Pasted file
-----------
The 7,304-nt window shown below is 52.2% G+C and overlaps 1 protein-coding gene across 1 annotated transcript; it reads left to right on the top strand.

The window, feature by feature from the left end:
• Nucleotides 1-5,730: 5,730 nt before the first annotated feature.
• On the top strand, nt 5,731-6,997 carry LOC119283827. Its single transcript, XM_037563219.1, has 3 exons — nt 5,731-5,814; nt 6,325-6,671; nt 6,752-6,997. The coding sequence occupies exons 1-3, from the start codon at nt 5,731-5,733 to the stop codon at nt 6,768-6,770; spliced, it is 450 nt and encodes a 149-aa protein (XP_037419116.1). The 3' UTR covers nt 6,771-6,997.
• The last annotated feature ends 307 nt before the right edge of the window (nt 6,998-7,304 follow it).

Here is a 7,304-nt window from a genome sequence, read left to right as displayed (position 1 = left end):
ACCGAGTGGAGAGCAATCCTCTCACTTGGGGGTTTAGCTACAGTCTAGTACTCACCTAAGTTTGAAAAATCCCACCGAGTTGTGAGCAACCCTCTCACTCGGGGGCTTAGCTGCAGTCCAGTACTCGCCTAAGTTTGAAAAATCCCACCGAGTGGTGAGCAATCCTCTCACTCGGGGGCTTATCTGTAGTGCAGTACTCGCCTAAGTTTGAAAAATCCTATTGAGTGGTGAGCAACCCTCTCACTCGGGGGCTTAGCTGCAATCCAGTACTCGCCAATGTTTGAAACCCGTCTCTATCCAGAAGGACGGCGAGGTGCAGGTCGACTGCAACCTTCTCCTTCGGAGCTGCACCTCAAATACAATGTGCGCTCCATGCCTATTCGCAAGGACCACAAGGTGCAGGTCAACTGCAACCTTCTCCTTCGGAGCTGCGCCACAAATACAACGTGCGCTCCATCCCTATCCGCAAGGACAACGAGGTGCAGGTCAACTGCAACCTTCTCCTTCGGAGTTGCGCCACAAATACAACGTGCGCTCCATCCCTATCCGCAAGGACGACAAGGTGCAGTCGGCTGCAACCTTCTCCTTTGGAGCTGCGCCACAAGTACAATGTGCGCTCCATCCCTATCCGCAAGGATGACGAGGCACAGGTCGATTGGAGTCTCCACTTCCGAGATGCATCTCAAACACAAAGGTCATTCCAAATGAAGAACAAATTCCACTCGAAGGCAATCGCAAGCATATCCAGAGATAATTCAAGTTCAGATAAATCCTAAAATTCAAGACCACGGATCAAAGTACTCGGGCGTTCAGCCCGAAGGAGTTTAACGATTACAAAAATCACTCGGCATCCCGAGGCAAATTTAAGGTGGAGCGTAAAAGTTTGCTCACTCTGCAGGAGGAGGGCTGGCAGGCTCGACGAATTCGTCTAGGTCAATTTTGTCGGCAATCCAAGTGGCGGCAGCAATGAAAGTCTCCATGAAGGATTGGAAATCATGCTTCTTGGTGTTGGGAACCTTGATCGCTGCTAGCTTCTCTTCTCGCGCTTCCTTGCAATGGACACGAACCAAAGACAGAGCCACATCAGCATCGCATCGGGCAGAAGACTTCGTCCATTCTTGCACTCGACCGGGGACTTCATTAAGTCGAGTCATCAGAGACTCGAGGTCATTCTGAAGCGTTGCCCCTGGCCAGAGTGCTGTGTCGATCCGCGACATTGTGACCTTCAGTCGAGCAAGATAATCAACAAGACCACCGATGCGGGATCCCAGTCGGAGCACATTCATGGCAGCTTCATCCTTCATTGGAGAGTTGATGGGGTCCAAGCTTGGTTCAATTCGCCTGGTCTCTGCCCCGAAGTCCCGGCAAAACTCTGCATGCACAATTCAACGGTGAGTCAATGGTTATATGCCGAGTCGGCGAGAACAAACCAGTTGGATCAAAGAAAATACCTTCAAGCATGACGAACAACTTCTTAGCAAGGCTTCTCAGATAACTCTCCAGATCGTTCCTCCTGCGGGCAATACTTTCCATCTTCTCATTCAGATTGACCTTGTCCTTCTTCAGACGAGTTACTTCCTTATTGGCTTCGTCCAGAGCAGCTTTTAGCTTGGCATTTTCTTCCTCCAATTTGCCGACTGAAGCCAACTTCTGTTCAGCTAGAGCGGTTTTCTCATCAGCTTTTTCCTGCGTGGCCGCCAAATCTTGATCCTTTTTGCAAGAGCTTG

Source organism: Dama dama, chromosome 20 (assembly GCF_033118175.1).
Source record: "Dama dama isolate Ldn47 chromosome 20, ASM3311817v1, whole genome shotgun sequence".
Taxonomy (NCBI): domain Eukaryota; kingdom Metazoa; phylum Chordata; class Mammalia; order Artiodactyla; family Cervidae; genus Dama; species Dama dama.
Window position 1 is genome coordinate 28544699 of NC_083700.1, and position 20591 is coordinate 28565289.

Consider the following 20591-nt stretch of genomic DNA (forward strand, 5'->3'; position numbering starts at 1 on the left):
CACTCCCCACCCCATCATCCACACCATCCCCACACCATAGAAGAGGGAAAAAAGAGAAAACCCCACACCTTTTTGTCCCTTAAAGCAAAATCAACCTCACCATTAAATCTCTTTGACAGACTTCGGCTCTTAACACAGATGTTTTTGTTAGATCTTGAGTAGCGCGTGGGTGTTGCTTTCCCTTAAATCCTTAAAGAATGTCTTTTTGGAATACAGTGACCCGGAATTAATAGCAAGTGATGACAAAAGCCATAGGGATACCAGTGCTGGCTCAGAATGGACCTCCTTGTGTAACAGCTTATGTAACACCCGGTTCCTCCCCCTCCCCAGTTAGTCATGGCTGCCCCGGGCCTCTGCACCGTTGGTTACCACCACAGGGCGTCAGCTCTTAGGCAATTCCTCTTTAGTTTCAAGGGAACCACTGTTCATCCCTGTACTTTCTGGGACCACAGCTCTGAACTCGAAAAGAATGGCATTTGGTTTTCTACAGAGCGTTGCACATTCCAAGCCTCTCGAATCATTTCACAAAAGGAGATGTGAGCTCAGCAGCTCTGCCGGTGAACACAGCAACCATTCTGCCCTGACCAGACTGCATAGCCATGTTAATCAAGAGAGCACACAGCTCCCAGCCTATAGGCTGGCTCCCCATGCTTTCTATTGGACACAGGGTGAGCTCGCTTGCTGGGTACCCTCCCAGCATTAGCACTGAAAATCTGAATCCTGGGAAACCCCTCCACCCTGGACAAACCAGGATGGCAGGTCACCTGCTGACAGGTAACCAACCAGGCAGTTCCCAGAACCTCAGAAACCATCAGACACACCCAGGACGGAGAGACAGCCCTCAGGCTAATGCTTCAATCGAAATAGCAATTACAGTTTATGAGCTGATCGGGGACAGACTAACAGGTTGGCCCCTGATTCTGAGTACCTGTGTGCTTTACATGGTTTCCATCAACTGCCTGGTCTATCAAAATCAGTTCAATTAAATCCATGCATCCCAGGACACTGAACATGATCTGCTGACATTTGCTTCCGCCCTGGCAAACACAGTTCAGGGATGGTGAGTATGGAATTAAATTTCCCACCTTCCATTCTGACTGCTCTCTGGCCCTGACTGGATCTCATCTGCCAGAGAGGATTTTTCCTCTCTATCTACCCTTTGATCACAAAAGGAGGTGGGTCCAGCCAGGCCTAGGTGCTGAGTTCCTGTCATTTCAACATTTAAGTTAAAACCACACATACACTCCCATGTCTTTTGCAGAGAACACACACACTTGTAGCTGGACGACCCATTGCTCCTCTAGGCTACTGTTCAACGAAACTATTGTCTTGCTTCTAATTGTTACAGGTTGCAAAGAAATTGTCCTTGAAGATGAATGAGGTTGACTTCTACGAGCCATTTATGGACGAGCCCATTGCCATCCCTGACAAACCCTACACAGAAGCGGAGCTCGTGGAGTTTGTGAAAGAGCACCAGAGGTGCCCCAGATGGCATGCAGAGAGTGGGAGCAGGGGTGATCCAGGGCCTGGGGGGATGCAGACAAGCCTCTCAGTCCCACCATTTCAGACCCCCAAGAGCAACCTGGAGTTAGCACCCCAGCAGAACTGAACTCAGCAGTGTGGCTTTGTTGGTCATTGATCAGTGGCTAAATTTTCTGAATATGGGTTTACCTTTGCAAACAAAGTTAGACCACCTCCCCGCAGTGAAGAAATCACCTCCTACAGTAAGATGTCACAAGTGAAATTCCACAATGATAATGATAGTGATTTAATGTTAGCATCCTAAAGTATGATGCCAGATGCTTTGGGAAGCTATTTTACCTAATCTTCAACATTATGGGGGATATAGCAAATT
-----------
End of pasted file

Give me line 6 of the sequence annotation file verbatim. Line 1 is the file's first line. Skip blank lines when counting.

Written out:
Here is a 7,304-nt window from a genome sequence, read left to right as displayed (position 1 = left end):